• Support for the caregivers of wounded veterans. The legislation establishes a new, permanent program that will provide the caregivers of wounded warriors with training, counseling, mental health care and key support services.  It also provides a living stipend and health care to the family caregivers of injured veterans under the Civilian Health and Medical Program of the Department of Veterans Affairs (CHAMPVA) program.  This legislation is critical to alleviating the many hardships that have faced caregivers and recognizing their many sacrifices in caring for our nation’s wounded veterans.
  • Breaking down barriers for veterans in rural America. The legislation breaks down many obstacles that make it difficult for veterans in rural area to receive the health care they have earned.  Specifically, the bill provides reimbursement for travel to VA facilities, establishes grants for veterans service organizations transporting veterans from highly rural areas, and expands VA’s telehealth program and its ability to collaborate with community organizations in rural areas.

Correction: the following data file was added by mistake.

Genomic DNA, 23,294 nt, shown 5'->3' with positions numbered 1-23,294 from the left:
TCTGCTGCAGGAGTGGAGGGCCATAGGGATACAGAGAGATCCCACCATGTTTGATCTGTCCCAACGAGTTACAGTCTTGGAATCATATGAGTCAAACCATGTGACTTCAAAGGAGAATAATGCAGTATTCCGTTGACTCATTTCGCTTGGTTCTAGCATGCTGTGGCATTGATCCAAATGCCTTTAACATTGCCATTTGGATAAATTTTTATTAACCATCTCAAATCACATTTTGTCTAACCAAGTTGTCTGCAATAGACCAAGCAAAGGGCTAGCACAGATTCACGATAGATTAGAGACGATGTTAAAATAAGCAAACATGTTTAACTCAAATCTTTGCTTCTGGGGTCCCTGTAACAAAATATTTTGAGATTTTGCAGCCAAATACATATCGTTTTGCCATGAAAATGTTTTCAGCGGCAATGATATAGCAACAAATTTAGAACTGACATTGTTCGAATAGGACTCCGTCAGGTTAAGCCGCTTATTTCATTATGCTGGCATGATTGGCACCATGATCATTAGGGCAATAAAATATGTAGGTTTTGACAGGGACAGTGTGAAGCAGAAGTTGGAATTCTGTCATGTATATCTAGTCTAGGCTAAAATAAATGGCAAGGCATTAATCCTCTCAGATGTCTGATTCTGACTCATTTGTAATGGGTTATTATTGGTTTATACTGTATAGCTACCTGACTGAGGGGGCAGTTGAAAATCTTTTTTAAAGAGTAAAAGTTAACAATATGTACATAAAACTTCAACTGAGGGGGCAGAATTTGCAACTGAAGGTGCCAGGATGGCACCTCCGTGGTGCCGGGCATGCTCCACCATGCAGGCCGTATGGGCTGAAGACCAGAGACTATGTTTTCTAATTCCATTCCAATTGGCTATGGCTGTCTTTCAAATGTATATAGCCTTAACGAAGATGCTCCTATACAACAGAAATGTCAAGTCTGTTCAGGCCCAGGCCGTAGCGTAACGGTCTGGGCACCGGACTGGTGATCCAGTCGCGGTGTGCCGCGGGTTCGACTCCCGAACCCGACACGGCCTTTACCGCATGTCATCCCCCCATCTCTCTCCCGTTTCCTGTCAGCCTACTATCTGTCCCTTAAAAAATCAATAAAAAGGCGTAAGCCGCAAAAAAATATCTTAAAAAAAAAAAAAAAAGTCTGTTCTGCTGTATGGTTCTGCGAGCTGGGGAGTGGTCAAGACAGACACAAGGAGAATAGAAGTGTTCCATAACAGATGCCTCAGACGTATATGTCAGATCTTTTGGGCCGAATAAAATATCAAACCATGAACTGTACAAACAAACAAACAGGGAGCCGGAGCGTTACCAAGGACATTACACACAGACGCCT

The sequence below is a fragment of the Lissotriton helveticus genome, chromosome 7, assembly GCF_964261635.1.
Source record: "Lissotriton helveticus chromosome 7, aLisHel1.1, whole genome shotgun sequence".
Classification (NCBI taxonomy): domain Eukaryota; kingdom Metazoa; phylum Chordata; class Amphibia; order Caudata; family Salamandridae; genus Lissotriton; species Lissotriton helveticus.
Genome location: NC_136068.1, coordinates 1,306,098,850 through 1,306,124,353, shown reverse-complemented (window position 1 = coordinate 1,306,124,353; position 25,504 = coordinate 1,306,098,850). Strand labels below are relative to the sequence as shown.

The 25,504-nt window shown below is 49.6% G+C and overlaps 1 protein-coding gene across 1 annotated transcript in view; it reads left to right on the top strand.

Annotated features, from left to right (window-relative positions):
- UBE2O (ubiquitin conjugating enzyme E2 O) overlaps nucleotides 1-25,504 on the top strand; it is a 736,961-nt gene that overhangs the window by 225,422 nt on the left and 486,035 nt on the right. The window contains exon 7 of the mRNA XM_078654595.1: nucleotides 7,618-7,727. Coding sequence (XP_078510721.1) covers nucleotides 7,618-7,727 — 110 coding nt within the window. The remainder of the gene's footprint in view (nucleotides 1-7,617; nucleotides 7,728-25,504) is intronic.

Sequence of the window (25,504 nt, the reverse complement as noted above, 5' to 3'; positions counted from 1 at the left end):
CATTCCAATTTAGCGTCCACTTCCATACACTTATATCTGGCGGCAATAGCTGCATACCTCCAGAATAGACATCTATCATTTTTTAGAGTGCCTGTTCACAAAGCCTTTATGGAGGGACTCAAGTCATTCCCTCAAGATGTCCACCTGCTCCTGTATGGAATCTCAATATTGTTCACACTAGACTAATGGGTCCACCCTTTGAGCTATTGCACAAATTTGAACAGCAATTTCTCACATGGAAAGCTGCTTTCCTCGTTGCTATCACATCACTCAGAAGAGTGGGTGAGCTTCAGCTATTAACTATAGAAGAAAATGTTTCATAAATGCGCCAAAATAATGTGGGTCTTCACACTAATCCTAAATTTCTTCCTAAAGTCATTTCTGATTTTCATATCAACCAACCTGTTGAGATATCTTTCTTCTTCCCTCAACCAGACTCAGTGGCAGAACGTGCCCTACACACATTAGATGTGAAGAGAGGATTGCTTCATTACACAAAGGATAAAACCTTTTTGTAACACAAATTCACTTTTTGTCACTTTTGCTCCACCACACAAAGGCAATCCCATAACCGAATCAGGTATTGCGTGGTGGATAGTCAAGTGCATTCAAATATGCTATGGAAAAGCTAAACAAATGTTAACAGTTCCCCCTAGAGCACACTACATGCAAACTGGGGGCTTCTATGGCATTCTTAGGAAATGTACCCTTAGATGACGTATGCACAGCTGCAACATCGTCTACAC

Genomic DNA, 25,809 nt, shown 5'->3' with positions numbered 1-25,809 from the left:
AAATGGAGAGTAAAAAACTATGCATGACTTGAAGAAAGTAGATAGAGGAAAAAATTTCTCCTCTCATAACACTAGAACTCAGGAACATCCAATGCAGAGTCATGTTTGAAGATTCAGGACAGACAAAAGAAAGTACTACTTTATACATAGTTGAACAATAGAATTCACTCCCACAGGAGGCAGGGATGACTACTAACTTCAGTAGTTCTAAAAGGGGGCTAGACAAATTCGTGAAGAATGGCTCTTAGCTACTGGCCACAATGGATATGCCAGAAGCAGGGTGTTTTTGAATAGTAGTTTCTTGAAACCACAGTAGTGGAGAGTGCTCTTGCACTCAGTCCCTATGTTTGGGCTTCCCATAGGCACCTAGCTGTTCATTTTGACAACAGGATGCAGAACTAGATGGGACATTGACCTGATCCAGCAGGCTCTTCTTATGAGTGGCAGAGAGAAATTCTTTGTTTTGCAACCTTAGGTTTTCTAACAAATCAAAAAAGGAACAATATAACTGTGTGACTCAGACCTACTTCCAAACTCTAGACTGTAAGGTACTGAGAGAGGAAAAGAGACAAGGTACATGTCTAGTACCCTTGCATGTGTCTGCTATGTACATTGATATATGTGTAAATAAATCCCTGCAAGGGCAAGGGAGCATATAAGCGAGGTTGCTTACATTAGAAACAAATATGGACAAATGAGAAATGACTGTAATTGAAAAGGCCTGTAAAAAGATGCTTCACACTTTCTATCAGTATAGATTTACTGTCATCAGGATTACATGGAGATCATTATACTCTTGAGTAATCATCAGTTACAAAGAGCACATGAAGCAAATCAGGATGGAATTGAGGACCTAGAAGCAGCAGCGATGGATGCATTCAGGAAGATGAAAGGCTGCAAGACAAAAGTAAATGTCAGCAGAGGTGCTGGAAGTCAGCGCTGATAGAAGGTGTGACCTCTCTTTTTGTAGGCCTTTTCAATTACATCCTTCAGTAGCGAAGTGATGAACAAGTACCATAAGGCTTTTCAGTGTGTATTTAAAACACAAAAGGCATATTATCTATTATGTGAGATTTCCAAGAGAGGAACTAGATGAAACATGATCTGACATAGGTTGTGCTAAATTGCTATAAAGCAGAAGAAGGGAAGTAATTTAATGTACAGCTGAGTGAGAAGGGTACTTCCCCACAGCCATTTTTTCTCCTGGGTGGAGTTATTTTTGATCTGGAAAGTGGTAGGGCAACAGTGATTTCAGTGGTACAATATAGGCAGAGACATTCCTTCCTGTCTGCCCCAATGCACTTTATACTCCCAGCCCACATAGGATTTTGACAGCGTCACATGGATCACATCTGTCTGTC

• Expanding health care service for women veterans.  The legislation helps VA adapt to the needs of the growing number of women veterans.  As provided for in the bill, qualifying women veterans can count on health care for their newborn children for one week.  VA is also required to train its mental health providers in the treatment of military sexual trauma, provide readjustment services for women veterans, implement a pilot program to provide women veterans with child care, and report to Congress on a comprehensive assessment of the barriers in providing health care to women veterans.
  • Improvements in veterans care and services. The legislation also includes a number of provisions for enhancing veterans care, including measures that will enhance mental health care; remove barriers to care for catastrophically disabled veterans; strengthen the VA’s workforce; and expand and improve services for homeless veterans.[5]